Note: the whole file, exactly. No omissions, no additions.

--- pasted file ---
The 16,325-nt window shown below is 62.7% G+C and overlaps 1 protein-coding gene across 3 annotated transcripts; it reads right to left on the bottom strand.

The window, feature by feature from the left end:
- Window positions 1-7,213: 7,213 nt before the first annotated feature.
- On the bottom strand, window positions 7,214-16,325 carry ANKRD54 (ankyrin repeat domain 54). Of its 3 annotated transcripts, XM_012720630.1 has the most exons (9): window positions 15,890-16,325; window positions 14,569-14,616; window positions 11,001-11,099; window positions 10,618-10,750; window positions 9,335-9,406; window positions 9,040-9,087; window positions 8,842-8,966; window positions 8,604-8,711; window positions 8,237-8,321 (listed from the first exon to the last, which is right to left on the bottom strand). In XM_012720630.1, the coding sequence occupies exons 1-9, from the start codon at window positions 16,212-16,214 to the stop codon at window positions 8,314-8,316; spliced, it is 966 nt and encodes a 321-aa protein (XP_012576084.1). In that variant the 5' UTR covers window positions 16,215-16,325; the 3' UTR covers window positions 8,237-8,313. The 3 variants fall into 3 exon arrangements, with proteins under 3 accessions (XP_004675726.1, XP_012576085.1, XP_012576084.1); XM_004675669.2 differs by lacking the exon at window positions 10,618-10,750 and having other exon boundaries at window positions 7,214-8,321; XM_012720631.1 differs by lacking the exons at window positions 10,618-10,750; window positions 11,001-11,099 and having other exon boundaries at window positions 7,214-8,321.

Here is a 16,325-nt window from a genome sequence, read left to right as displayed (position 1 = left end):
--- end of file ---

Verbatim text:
The 16,325-nt window shown below is 62.7% G+C and overlaps 1 protein-coding gene across 3 annotated transcripts; it reads right to left on the bottom strand.

The window, feature by feature from the left end:
- Window positions 1-7,213: 7,213 nt before the first annotated feature.
- On the bottom strand, window positions 7,214-16,325 carry ANKRD54 (ankyrin repeat domain 54). Of its 3 annotated transcripts, XM_012720630.1 has the most exons (9): window positions 15,890-16,325; window positions 14,569-14,616; window positions 11,001-11,099; window positions 10,618-10,750; window positions 9,335-9,406; window positions 9,040-9,087; window positions 8,842-8,966; window positions 8,604-8,711; window positions 8,237-8,321 (listed from the first exon to the last, which is right to left on the bottom strand). In XM_012720630.1, the coding sequence occupies exons 1-9, from the start codon at window positions 16,212-16,214 to the stop codon at window positions 8,314-8,316; spliced, it is 966 nt and encodes a 321-aa protein (XP_012576084.1). In that variant the 5' UTR covers window positions 16,215-16,325; the 3' UTR covers window positions 8,237-8,313. The 3 variants fall into 3 exon arrangements, with proteins under 3 accessions (XP_004675726.1, XP_012576085.1, XP_012576084.1); XM_004675669.2 differs by lacking the exon at window positions 10,618-10,750 and having other exon boundaries at window positions 7,214-8,321; XM_012720631.1 differs by lacking the exons at window positions 10,618-10,750; window positions 11,001-11,099 and having other exon boundaries at window positions 7,214-8,321.

Here is a 16,325-nt window from a genome sequence, read left to right as displayed (position 1 = left end):